Christian Faith and Same Sex Attraction:
Conciliar Press, 126 pp, $13
Writing with compassion, clarity and humility, Fr. Thomas Hopko (Dean Emeritus of St. Vladimir’s Seminary and a retired professor of dogmatic theology) draws on the wisdom of the Orthodox Church, the Bible, Patristic sources and many years of experience of giving counsel. His book helps readers better understand same-sex attraction and, for those living with such attractions, not despair.
Through the perspective of Orthodox theology, Hopko analyses the nature of gender identity and sexuality, pointing out that, in our damaged world, inevitably many people will have sinful passions of every sort. He argues that platonic same-sex love is normal, but that same-sex genital activity joins a pantheon of other sinful desires as something we may have urges towards but must struggle not to succumb to. Christian living, he says, quoting Fr. Alexan- der Schmemann, is “how you deal with what you’ve been dealt.”
“All men and women,” Hopko writes, “whatever their sexual feelings … are human beings who cannot be essentially defined in their God-given humanity by their feelings and desires – feelings and desires that have been produced in them by their biological, psychological, and cultural inheritance, and by the way they have been treated by others, particularly family members, within the corrupted conditions of the fallen world.”
Hopko passionately defends the civil rights of those in same-sex unions while chastising those who are too judgmental. He calls on those who counsel those who have same-sex attractions “to identify with them, to respect them, to listen to them, to put themselves in their place, feel their pain, and advocate for them before God.” Counselors “must abandon all stereotypes … and see each person as the unique person he or she is … They must never forget that God alone knows the culpability of every person’s thoughts, words, feelings and actions.”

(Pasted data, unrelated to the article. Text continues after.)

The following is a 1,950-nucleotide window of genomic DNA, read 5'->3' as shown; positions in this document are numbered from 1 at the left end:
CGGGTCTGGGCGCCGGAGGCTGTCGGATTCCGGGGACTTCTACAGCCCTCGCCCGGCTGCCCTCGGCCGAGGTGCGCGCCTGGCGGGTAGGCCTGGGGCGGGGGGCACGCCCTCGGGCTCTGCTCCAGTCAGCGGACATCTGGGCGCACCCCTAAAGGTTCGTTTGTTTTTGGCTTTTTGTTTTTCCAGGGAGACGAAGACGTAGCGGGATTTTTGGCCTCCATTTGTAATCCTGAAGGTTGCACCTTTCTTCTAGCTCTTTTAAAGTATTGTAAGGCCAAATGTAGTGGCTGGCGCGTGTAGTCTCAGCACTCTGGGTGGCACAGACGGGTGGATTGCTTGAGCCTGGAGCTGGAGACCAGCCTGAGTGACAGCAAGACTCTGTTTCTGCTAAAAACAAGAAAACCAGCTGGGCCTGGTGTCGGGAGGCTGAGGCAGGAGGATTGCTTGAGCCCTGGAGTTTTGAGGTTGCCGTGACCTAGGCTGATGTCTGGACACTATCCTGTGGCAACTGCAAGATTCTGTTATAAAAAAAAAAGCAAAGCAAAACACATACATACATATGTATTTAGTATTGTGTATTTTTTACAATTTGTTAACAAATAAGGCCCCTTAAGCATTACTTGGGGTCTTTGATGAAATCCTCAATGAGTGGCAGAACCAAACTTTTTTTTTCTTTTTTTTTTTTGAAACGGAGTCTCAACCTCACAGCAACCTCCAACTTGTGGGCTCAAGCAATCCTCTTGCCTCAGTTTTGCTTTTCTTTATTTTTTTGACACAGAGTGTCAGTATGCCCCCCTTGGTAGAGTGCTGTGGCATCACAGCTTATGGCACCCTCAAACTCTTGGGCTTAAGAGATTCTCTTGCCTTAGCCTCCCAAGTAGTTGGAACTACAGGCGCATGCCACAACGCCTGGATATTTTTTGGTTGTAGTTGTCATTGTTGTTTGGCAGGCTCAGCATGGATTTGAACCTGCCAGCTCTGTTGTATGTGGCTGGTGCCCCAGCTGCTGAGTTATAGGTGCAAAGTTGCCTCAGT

This is a book that will be useful to those who experience same-sex desires, pastors, and anyone seeking a deeper understanding of the nature of identity and sexuality. The emphasis is on overcoming the passions through the traditional Christian ascetic struggle, an issue each person must face no matter what his or her sexual orientation.
The Open Door: Entering the Sanctuary of Icons and Prayer
Paraclete Press, 166 pp, $17
When traveling in a foreign country, it is helpful to have a guide who has visited your own land and can offer keen observations, appropriate context and lively translation. Frederica Mathewes-Green serves as such a guide, welcoming the reader to an imaginary Orthodox church filled with icons. The result is an examination of the role of icons in public devotion as well as private prayer, leading the reader to the edge of the sanctuary. Theological debates and historical explanations that might in other hands seem academic are in this work compelling and vivid.
Dividing her book into two sections, Mathewes-Green writes first on the major icons of the iconostasis and then on icons of feasts and saints that appear elsewhere in the church. She approaches each icon from a perspective of prayerful reflection and belief.
The Culture of Fear
Basic Books, $16
Thomas Merton once observed that “the root of war is fear.” Fears are occasionally well founded but many are manipulated by the political powers and the mass media. Glassner’s book, published six years ago in a less fearful period, has become more timely in the post 9-11 world.
“Culture of fear” refers to a dominance of fear and anxiety in public discourse and relationships between people. Barry Glassner, a sociologist, argues that fear is being intentionally promoted as a means for increased social control. Through the manipulation of words and news, fears are carefully and repeatedly created and fed by those who benefit from a culture of fear. The results influence personal behavior and justify governmental actions or policies both at home and abroad. Such a culture helps elect demagogic politicians and serves to distract public attention from such social issues as poverty, health care, unemployment, crime and environmental damage.